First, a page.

The program will pay for soft skills trainings such as leadership or management education, as well as computer-, technical-, or industry-specific skills.  Boe explained that some companies have received funds so their employees can complete a certified boiler attendant course. Another firm requested financial aid for a customer service in healthcare curriculum.

“We like to focus our efforts on transferable skills – trainings that end up with a certificate so that employees can articulate them on their resume,” Boe said.

When asked what circumstances led to the development of the program, he explained, “A lot of employers are only emerging from the Great Recession. Money is still tight and training seems to be one of the first things that gets cut. It’s a business measure that can be put off without having an immediate impact in the day-to-day operation. We picked up on that.”

He referenced construction companies that after a hiring phase are finally back to full-staff, but whose new hires lack skills such as fork-lift training. Educating these people and bringing them to “full speed” adds flexibility to those companies’ schedules.

The TDP is modeled after a very successful Central Minnesota Jobs and Training Services (CMJTS) program. It’s funded through the state of Minnesota and is using money from the Dislocated Workers Program. With more employees returning to work, especially after some Iron Range mines have reopened, unused funding was made available to the TDP training efforts.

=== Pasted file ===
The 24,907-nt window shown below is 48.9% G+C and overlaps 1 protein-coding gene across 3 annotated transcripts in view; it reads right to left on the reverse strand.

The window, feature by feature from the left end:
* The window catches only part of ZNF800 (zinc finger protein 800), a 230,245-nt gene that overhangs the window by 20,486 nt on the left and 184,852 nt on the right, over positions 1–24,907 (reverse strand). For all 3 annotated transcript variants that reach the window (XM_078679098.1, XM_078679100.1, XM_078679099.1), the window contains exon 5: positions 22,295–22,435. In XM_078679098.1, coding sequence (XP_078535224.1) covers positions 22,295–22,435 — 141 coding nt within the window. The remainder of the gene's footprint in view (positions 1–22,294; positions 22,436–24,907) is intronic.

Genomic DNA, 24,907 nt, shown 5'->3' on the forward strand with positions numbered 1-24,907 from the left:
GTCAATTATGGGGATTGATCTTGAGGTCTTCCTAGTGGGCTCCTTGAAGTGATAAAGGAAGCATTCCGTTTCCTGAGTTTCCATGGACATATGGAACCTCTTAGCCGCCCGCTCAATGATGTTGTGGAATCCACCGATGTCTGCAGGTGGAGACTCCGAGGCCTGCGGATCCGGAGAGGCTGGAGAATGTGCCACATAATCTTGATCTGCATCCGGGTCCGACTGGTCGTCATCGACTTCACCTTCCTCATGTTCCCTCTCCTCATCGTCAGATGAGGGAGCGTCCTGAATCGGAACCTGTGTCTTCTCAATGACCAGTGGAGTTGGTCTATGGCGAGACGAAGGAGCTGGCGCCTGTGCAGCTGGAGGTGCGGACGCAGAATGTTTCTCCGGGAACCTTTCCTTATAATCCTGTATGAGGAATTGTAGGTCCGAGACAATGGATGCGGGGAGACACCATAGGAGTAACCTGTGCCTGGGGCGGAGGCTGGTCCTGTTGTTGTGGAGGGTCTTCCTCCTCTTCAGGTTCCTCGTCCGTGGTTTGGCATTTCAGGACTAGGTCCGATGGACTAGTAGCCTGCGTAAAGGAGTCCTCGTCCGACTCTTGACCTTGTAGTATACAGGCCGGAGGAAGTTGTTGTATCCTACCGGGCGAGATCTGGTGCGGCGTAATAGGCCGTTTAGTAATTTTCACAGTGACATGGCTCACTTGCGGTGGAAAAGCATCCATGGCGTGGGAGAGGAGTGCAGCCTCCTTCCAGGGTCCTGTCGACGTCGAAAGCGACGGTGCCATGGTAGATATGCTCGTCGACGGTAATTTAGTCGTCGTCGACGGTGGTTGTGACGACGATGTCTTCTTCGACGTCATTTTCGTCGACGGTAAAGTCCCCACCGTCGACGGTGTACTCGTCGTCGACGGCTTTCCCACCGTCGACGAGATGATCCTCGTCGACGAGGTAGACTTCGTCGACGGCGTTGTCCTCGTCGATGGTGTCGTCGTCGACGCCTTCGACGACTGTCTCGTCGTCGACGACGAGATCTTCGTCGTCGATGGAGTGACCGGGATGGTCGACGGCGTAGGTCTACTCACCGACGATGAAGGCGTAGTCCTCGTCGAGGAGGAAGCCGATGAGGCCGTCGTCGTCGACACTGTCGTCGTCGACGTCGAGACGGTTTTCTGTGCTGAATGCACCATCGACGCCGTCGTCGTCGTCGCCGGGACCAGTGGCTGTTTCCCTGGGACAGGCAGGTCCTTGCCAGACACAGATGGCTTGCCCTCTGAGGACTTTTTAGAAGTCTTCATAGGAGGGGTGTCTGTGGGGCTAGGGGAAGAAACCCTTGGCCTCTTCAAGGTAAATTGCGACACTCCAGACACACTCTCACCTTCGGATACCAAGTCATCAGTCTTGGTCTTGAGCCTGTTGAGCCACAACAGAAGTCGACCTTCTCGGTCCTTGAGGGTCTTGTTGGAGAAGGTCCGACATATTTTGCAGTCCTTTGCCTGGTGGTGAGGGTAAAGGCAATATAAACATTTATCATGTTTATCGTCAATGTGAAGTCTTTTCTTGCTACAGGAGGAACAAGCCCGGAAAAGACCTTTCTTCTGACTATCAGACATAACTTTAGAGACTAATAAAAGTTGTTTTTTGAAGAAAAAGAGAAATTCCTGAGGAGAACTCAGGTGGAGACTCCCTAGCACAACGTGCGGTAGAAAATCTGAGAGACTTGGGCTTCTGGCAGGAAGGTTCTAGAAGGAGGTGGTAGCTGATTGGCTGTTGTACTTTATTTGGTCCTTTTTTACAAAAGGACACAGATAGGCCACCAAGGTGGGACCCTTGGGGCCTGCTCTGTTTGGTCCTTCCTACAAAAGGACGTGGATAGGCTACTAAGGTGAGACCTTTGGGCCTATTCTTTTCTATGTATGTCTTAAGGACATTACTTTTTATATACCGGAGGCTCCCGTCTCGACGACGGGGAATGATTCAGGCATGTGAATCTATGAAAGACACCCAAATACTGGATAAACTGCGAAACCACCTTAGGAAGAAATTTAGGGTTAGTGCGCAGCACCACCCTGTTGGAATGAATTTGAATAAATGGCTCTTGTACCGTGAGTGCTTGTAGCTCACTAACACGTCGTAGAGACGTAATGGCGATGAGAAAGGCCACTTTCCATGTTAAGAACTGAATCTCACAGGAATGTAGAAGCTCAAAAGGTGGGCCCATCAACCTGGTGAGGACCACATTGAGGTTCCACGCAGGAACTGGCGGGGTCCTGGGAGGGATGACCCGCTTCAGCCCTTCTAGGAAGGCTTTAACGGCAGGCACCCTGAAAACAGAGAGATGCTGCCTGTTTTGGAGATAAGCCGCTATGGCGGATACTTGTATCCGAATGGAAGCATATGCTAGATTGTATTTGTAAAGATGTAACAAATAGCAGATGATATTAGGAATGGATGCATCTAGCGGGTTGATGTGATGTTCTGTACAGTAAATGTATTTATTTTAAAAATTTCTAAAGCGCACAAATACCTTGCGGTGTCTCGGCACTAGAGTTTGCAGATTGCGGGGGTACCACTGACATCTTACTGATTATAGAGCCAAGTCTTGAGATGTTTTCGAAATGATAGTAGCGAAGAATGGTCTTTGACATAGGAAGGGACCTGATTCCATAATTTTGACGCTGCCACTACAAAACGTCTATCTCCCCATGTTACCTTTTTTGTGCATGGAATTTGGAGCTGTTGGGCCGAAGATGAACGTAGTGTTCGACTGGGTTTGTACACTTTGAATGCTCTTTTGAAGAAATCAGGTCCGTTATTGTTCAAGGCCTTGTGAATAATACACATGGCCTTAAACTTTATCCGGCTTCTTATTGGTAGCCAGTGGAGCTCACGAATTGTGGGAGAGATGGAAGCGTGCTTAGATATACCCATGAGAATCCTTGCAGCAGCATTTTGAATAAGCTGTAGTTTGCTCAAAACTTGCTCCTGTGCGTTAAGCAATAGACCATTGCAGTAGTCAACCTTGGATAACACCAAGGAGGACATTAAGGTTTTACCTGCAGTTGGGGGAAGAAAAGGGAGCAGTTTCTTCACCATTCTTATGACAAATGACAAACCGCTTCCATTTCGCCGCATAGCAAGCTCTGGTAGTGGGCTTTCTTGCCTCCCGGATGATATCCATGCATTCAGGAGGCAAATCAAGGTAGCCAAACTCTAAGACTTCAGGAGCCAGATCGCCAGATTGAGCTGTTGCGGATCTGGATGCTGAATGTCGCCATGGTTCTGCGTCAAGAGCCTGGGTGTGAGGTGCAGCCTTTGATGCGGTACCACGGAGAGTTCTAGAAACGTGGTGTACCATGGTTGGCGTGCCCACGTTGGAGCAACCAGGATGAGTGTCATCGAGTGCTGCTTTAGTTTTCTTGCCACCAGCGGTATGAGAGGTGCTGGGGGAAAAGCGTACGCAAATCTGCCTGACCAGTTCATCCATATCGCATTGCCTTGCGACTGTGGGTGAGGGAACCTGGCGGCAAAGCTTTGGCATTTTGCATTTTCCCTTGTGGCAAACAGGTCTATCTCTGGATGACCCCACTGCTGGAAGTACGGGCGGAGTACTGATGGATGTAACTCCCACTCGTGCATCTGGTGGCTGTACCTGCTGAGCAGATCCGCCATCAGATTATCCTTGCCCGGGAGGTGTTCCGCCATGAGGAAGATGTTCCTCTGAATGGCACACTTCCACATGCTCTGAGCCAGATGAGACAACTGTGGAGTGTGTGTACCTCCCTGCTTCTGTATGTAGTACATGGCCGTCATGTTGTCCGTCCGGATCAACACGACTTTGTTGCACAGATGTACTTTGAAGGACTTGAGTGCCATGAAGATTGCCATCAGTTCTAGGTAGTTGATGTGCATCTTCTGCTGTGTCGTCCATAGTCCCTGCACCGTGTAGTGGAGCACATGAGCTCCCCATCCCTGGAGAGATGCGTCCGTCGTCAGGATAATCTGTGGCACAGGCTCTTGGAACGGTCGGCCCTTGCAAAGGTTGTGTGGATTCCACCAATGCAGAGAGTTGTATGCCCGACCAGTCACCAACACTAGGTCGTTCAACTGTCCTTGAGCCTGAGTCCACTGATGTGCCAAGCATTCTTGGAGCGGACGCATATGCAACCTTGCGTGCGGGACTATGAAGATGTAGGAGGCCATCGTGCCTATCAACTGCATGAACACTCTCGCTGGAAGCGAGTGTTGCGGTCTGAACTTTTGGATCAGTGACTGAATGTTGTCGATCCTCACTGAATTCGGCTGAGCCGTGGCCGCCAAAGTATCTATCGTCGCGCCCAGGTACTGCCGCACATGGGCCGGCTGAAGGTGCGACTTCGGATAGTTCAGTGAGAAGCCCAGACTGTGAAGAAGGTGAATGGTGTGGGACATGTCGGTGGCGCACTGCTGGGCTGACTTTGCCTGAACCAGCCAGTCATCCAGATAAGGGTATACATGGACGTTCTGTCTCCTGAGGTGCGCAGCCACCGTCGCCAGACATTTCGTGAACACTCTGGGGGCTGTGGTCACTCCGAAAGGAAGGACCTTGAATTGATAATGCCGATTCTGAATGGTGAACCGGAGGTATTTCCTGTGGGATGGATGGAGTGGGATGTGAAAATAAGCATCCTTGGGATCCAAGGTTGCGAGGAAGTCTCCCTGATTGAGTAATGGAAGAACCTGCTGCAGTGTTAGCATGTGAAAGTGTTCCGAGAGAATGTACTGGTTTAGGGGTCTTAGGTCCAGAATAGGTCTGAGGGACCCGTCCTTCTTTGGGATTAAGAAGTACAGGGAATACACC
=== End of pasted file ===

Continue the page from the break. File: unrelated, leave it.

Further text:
After evaluating TDP’s first year, spanning from July 2016 through June 30, 2017, Boe intends to petition to again use a portion of the Dislocated Workers dollars. However, since that funding is variable, his team is seeking other monetary sources to continue the TDP.

Going forward, the Northeast Minnesota Office of Job Training would like to expand the program to part-time employees as well.

Regionally, more than 40 employers have asked about the training funding grants, with 20 actively investigating whether the training they seek is eligible for the program. Eight companies have submitted applications and are in the midst of their approval process. Five are receiving training at this point.

“The approval is fairly short – about two to three weeks if there aren’t any questions about the application,” explained Boe. Likewise, Canterbury remembers the application to be straight forward and relatively easy.

“The TPD program has been well received, and employers are saying it helps make their business more robust and become more immune to downturns,” Boe said.  

Claybundy agreed and is intends to apply for the training funds again next year.

For more information on the Talent Development Program or to obtain an application, contact Heath Boe, rural workforce coordinator for the Northeast Minnesota Office of Job Training at 218-735-6174 (desk), 218-248-0306 (cell) or heath.boe@nemojt.org.